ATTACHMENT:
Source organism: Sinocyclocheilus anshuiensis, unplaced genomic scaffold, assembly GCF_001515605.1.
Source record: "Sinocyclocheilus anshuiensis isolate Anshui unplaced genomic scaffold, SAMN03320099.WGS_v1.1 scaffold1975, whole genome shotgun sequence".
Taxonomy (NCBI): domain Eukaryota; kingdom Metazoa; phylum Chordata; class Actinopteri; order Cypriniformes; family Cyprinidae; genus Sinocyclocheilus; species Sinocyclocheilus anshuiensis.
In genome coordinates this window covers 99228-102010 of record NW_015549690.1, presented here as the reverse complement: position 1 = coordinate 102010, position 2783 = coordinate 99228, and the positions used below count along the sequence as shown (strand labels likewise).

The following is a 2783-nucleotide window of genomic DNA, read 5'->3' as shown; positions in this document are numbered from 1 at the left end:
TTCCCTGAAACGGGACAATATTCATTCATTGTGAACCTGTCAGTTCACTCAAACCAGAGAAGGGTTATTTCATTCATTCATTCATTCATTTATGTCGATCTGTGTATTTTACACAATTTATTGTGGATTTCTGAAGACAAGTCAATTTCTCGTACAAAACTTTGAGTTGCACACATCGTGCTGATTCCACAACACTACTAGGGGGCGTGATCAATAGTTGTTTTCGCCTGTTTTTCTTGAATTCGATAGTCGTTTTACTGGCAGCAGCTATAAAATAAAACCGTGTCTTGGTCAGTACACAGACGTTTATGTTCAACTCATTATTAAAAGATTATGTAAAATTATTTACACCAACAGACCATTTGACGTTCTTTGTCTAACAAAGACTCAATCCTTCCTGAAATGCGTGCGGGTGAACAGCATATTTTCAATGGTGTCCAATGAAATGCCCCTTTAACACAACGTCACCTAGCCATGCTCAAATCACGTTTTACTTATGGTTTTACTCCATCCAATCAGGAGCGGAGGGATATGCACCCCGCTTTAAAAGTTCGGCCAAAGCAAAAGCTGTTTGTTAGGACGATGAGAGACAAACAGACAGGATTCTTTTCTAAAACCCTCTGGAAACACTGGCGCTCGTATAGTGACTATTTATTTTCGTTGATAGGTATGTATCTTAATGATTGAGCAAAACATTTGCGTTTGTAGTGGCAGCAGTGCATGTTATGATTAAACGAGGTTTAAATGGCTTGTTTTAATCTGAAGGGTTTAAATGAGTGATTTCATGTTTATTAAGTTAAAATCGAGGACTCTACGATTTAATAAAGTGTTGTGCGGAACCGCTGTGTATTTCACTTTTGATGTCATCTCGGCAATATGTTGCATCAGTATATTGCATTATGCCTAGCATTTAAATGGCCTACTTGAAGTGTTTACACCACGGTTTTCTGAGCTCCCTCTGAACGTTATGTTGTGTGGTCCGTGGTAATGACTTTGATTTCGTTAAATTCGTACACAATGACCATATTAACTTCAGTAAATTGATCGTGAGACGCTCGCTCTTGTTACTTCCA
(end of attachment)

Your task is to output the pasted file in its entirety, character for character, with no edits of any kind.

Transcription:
Source organism: Sinocyclocheilus anshuiensis, unplaced genomic scaffold, assembly GCF_001515605.1.
Source record: "Sinocyclocheilus anshuiensis isolate Anshui unplaced genomic scaffold, SAMN03320099.WGS_v1.1 scaffold1975, whole genome shotgun sequence".
Taxonomy (NCBI): domain Eukaryota; kingdom Metazoa; phylum Chordata; class Actinopteri; order Cypriniformes; family Cyprinidae; genus Sinocyclocheilus; species Sinocyclocheilus anshuiensis.
In genome coordinates this window covers 99228-102010 of record NW_015549690.1, presented here as the reverse complement: position 1 = coordinate 102010, position 2783 = coordinate 99228, and the positions used below count along the sequence as shown (strand labels likewise).

The following is a 2783-nucleotide window of genomic DNA, read 5'->3' as shown; positions in this document are numbered from 1 at the left end:
TTCCCTGAAACGGGACAATATTCATTCATTGTGAACCTGTCAGTTCACTCAAACCAGAGAAGGGTTATTTCATTCATTCATTCATTCATTTATGTCGATCTGTGTATTTTACACAATTTATTGTGGATTTCTGAAGACAAGTCAATTTCTCGTACAAAACTTTGAGTTGCACACATCGTGCTGATTCCACAACACTACTAGGGGGCGTGATCAATAGTTGTTTTCGCCTGTTTTTCTTGAATTCGATAGTCGTTTTACTGGCAGCAGCTATAAAATAAAACCGTGTCTTGGTCAGTACACAGACGTTTATGTTCAACTCATTATTAAAAGATTATGTAAAATTATTTACACCAACAGACCATTTGACGTTCTTTGTCTAACAAAGACTCAATCCTTCCTGAAATGCGTGCGGGTGAACAGCATATTTTCAATGGTGTCCAATGAAATGCCCCTTTAACACAACGTCACCTAGCCATGCTCAAATCACGTTTTACTTATGGTTTTACTCCATCCAATCAGGAGCGGAGGGATATGCACCCCGCTTTAAAAGTTCGGCCAAAGCAAAAGCTGTTTGTTAGGACGATGAGAGACAAACAGACAGGATTCTTTTCTAAAACCCTCTGGAAACACTGGCGCTCGTATAGTGACTATTTATTTTCGTTGATAGGTATGTATCTTAATGATTGAGCAAAACATTTGCGTTTGTAGTGGCAGCAGTGCATGTTATGATTAAACGAGGTTTAAATGGCTTGTTTTAATCTGAAGGGTTTAAATGAGTGATTTCATGTTTATTAAGTTAAAATCGAGGACTCTACGATTTAATAAAGTGTTGTGCGGAACCGCTGTGTATTTCACTTTTGATGTCATCTCGGCAATATGTTGCATCAGTATATTGCATTATGCCTAGCATTTAAATGGCCTACTTGAAGTGTTTACACCACGGTTTTCTGAGCTCCCTCTGAACGTTATGTTGTGTGGTCCGTGGTAATGACTTTGATTTCGTTAAATTCGTACACAATGACCATATTAACTTCAGTAAATTGATCGTGAGACGCTCGCTCTTGTTACTTCCA